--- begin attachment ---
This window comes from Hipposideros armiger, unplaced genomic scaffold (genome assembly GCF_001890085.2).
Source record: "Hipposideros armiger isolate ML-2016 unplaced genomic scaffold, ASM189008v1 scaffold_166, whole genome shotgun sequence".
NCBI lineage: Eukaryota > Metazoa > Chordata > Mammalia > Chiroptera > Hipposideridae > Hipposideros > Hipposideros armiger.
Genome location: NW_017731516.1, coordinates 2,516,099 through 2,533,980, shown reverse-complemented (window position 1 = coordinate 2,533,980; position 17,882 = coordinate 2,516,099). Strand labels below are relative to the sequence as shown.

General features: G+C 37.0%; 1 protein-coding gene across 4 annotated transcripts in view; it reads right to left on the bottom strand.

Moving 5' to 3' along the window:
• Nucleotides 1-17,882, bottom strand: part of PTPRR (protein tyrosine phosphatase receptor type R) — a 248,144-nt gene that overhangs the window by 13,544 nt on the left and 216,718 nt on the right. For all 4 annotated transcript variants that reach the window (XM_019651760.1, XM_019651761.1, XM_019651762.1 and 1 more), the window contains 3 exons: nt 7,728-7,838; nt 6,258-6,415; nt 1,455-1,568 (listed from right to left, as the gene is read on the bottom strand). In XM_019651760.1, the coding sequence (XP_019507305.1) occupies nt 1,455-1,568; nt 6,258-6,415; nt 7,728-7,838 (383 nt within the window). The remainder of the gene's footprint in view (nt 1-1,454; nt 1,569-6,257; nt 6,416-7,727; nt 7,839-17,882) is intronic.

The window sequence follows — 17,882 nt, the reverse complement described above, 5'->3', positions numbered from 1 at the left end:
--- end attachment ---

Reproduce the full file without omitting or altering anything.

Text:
This window comes from Hipposideros armiger, unplaced genomic scaffold (genome assembly GCF_001890085.2).
Source record: "Hipposideros armiger isolate ML-2016 unplaced genomic scaffold, ASM189008v1 scaffold_166, whole genome shotgun sequence".
NCBI lineage: Eukaryota > Metazoa > Chordata > Mammalia > Chiroptera > Hipposideridae > Hipposideros > Hipposideros armiger.
Genome location: NW_017731516.1, coordinates 2,516,099 through 2,533,980, shown reverse-complemented (window position 1 = coordinate 2,533,980; position 17,882 = coordinate 2,516,099). Strand labels below are relative to the sequence as shown.

General features: G+C 37.0%; 1 protein-coding gene across 4 annotated transcripts in view; it reads right to left on the bottom strand.

Moving 5' to 3' along the window:
• Nucleotides 1-17,882, bottom strand: part of PTPRR (protein tyrosine phosphatase receptor type R) — a 248,144-nt gene that overhangs the window by 13,544 nt on the left and 216,718 nt on the right. For all 4 annotated transcript variants that reach the window (XM_019651760.1, XM_019651761.1, XM_019651762.1 and 1 more), the window contains 3 exons: nt 7,728-7,838; nt 6,258-6,415; nt 1,455-1,568 (listed from right to left, as the gene is read on the bottom strand). In XM_019651760.1, the coding sequence (XP_019507305.1) occupies nt 1,455-1,568; nt 6,258-6,415; nt 7,728-7,838 (383 nt within the window). The remainder of the gene's footprint in view (nt 1-1,454; nt 1,569-6,257; nt 6,416-7,727; nt 7,839-17,882) is intronic.

The window sequence follows — 17,882 nt, the reverse complement described above, 5'->3', positions numbered from 1 at the left end: